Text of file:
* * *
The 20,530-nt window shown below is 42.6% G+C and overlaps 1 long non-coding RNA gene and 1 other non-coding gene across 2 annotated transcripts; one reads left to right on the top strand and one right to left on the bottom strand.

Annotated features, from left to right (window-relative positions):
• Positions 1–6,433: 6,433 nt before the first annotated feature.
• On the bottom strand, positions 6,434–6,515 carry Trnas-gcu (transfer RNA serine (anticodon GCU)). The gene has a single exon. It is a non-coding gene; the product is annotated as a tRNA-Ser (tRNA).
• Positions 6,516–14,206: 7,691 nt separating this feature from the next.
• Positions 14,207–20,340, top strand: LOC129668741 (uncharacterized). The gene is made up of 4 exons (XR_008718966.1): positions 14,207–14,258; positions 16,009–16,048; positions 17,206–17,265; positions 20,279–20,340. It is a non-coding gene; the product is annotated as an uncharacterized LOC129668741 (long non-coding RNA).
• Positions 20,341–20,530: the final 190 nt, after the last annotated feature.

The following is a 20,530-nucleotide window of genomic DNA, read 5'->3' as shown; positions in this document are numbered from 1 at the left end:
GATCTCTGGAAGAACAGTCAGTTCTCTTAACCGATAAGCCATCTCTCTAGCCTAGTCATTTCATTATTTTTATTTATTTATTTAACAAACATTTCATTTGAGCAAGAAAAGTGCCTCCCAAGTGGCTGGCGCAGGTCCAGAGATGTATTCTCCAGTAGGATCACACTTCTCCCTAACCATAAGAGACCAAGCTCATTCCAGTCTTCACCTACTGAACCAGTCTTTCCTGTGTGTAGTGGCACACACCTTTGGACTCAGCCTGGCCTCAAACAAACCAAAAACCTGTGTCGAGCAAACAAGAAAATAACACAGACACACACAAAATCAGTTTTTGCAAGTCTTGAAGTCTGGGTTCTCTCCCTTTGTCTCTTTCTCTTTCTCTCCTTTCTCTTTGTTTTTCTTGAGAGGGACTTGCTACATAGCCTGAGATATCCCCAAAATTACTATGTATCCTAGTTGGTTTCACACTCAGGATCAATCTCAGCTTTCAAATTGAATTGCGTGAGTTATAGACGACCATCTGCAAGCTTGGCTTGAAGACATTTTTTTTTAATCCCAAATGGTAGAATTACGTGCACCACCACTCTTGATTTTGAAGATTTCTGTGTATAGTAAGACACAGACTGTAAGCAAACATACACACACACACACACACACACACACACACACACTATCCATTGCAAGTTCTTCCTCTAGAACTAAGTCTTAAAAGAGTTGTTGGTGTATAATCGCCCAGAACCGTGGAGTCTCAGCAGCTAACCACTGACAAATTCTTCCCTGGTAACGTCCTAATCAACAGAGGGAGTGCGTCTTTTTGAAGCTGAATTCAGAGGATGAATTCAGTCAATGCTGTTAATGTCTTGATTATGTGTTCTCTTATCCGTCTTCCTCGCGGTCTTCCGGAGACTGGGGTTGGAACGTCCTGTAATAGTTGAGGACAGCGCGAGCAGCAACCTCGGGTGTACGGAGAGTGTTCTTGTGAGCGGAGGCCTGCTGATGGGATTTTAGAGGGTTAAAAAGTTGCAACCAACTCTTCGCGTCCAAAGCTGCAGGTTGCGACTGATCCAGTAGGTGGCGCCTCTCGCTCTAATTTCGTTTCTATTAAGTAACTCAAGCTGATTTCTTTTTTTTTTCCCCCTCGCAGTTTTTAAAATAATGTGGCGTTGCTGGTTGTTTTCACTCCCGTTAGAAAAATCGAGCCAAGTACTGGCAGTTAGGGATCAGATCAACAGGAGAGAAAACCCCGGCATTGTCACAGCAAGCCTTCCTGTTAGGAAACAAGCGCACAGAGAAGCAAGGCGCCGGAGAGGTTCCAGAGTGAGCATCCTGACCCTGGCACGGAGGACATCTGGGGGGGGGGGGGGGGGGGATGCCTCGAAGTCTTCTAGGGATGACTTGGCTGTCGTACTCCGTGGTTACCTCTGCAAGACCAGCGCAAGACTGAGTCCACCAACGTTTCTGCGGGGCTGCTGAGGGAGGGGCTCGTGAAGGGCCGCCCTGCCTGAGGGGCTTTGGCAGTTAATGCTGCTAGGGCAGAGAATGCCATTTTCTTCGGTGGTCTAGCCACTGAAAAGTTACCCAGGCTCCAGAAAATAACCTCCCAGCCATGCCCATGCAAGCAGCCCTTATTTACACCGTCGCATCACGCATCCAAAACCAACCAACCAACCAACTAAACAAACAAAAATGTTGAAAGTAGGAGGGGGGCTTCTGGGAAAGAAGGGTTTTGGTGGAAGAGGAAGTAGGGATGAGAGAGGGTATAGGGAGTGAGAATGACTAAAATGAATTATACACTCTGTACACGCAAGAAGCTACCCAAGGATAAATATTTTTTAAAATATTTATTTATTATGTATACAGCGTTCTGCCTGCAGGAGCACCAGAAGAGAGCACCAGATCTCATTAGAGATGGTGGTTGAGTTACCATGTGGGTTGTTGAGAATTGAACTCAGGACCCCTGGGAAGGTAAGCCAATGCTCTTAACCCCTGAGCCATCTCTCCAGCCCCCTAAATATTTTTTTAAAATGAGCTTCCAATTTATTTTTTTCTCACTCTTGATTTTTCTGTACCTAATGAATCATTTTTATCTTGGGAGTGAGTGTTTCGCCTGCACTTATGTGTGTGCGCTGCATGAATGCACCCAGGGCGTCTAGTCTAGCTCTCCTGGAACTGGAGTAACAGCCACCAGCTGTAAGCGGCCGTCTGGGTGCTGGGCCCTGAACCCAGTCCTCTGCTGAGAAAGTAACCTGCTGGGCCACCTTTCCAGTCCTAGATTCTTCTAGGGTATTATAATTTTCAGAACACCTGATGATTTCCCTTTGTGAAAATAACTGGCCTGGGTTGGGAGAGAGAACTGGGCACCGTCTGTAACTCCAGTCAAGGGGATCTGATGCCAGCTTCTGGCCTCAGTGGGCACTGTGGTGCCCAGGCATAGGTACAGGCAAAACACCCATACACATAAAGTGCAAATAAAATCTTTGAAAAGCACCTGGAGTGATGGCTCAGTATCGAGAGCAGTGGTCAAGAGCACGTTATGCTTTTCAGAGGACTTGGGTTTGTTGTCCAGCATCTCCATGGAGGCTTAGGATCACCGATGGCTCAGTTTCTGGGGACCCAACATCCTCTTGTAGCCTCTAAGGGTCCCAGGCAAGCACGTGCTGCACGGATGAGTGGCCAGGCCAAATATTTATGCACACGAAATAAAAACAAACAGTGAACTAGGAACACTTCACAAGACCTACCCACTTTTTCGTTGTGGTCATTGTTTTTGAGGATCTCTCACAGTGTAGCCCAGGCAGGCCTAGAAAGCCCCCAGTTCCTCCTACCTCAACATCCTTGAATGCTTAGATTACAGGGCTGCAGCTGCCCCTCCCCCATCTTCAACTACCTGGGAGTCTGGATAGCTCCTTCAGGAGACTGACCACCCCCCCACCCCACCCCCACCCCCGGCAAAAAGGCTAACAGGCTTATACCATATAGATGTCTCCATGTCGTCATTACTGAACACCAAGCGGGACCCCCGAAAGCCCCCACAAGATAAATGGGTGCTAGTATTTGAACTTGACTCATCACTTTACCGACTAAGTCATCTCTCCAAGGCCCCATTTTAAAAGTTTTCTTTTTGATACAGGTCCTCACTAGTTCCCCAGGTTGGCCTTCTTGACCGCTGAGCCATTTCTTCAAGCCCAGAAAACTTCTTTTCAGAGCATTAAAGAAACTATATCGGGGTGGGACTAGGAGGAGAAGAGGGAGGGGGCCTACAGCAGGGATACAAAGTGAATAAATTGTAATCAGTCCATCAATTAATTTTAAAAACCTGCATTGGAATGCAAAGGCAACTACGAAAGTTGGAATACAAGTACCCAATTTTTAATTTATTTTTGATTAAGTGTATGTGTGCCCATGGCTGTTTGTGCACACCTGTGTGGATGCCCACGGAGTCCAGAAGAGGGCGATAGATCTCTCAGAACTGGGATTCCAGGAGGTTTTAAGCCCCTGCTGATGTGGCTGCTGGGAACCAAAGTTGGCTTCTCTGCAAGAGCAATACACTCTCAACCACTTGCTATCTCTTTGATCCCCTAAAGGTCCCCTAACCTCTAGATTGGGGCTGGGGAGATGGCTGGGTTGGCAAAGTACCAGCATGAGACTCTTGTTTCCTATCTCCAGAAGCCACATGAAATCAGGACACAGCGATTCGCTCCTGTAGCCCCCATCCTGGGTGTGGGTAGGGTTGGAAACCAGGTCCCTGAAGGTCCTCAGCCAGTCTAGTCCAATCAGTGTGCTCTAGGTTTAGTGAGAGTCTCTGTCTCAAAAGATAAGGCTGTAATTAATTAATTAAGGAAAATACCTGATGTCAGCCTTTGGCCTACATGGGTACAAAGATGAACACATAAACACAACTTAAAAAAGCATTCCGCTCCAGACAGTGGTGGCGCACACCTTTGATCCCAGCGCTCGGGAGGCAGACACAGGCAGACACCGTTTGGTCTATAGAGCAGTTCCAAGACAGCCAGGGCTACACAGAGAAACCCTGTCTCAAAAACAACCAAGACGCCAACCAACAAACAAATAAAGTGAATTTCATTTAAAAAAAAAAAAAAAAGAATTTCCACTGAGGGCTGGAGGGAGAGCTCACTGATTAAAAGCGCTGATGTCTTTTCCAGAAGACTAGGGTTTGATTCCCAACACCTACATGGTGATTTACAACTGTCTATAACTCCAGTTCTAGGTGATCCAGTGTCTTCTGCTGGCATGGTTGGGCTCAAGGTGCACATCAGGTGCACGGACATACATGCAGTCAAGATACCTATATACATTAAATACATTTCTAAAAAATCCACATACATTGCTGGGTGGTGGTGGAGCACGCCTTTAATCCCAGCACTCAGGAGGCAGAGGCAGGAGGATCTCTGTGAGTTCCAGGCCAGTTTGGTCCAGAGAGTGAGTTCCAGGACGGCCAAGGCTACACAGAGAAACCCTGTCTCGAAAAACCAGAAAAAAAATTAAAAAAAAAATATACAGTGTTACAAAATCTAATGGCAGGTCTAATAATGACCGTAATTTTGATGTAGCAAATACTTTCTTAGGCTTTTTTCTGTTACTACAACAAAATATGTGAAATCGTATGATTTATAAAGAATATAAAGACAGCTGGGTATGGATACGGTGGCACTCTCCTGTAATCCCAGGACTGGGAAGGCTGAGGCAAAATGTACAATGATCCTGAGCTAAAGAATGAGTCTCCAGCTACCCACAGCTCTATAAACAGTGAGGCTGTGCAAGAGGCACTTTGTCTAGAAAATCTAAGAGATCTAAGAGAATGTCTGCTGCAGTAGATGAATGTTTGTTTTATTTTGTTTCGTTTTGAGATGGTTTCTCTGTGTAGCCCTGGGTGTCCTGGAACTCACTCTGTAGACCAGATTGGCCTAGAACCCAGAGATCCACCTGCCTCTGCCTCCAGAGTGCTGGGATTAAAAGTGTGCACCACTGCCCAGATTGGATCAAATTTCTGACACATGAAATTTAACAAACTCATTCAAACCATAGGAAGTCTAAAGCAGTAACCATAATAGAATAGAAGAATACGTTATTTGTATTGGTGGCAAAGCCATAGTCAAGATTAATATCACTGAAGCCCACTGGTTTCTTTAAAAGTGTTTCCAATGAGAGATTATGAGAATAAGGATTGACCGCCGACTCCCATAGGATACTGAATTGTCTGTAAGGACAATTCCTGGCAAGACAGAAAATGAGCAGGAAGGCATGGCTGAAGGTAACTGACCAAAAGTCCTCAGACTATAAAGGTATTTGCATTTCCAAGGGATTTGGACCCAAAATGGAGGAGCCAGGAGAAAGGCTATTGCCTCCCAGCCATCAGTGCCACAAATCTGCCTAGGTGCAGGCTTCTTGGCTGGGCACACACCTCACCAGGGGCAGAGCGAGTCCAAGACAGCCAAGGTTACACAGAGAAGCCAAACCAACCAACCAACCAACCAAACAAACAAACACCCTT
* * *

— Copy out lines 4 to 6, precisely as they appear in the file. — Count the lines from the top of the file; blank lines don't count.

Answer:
• On the bottom strand, positions 6,434–6,515 carry Trnas-gcu (transfer RNA serine (anticodon GCU)). The gene has a single exon. It is a non-coding gene; the product is annotated as a tRNA-Ser (tRNA).
• Positions 6,516–14,206: 7,691 nt separating this feature from the next.
• Positions 14,207–20,340, top strand: LOC129668741 (uncharacterized). The gene is made up of 4 exons (XR_008718966.1): positions 14,207–14,258; positions 16,009–16,048; positions 17,206–17,265; positions 20,279–20,340. It is a non-coding gene; the product is annotated as an uncharacterized LOC129668741 (long non-coding RNA).